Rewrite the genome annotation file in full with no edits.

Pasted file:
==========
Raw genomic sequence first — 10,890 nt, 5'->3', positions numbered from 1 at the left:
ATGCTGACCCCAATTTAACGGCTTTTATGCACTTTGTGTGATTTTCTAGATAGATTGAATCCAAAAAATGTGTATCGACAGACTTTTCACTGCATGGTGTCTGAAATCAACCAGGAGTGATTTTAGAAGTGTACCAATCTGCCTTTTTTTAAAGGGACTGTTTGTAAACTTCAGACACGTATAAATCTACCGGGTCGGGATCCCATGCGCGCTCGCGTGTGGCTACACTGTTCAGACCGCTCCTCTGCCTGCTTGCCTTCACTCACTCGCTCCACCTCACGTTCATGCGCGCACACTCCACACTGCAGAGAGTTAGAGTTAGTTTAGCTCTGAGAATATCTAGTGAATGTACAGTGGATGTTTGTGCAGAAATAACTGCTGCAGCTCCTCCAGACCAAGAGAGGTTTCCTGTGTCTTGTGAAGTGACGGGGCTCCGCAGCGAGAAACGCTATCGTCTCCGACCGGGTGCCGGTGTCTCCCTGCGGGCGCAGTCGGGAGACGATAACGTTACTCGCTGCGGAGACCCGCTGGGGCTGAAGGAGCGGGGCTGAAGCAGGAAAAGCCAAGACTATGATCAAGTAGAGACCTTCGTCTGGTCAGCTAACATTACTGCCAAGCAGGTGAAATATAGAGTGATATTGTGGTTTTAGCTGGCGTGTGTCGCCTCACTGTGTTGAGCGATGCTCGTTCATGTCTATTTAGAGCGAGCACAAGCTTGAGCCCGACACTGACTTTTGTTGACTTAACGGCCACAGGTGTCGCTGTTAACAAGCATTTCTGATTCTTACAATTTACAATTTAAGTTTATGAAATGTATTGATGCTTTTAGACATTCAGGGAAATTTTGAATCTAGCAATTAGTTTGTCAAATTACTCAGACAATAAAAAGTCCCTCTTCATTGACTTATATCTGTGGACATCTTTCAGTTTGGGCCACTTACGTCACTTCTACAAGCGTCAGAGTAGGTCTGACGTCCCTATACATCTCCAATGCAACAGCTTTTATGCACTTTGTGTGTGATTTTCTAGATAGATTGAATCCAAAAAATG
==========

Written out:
Raw genomic sequence first — 10,890 nt, 5'->3', positions numbered from 1 at the left:
ATGCTGACCCCAATTTAACGGCTTTTATGCACTTTGTGTGATTTTCTAGATAGATTGAATCCAAAAAATGTGTATCGACAGACTTTTCACTGCATGGTGTCTGAAATCAACCAGGAGTGATTTTAGAAGTGTACCAATCTGCCTTTTTTTAAAGGGACTGTTTGTAAACTTCAGACACGTATAAATCTACCGGGTCGGGATCCCATGCGCGCTCGCGTGTGGCTACACTGTTCAGACCGCTCCTCTGCCTGCTTGCCTTCACTCACTCGCTCCACCTCACGTTCATGCGCGCACACTCCACACTGCAGAGAGTTAGAGTTAGTTTAGCTCTGAGAATATCTAGTGAATGTACAGTGGATGTTTGTGCAGAAATAACTGCTGCAGCTCCTCCAGACCAAGAGAGGTTTCCTGTGTCTTGTGAAGTGACGGGGCTCCGCAGCGAGAAACGCTATCGTCTCCGACCGGGTGCCGGTGTCTCCCTGCGGGCGCAGTCGGGAGACGATAACGTTACTCGCTGCGGAGACCCGCTGGGGCTGAAGGAGCGGGGCTGAAGCAGGAAAAGCCAAGACTATGATCAAGTAGAGACCTTCGTCTGGTCAGCTAACATTACTGCCAAGCAGGTGAAATATAGAGTGATATTGTGGTTTTAGCTGGCGTGTGTCGCCTCACTGTGTTGAGCGATGCTCGTTCATGTCTATTTAGAGCGAGCACAAGCTTGAGCCCGACACTGACTTTTGTTGACTTAACGGCCACAGGTGTCGCTGTTAACAAGCATTTCTGATTCTTACAATTTACAATTTAAGTTTATGAAATGTATTGATGCTTTTAGACATTCAGGGAAATTTTGAATCTAGCAATTAGTTTGTCAAATTACTCAGACAATAAAAAGTCCCTCTTCATTGACTTATATCTGTGGACATCTTTCAGTTTGGGCCACTTACGTCACTTCTACAAGCGTCAGAGTAGGTCTGACGTCCCTATACATCTCCAATGCAACAGCTTTTATGCACTTTGTGTGTGATTTTCTAGATAGATTGAATCCAAAAAATG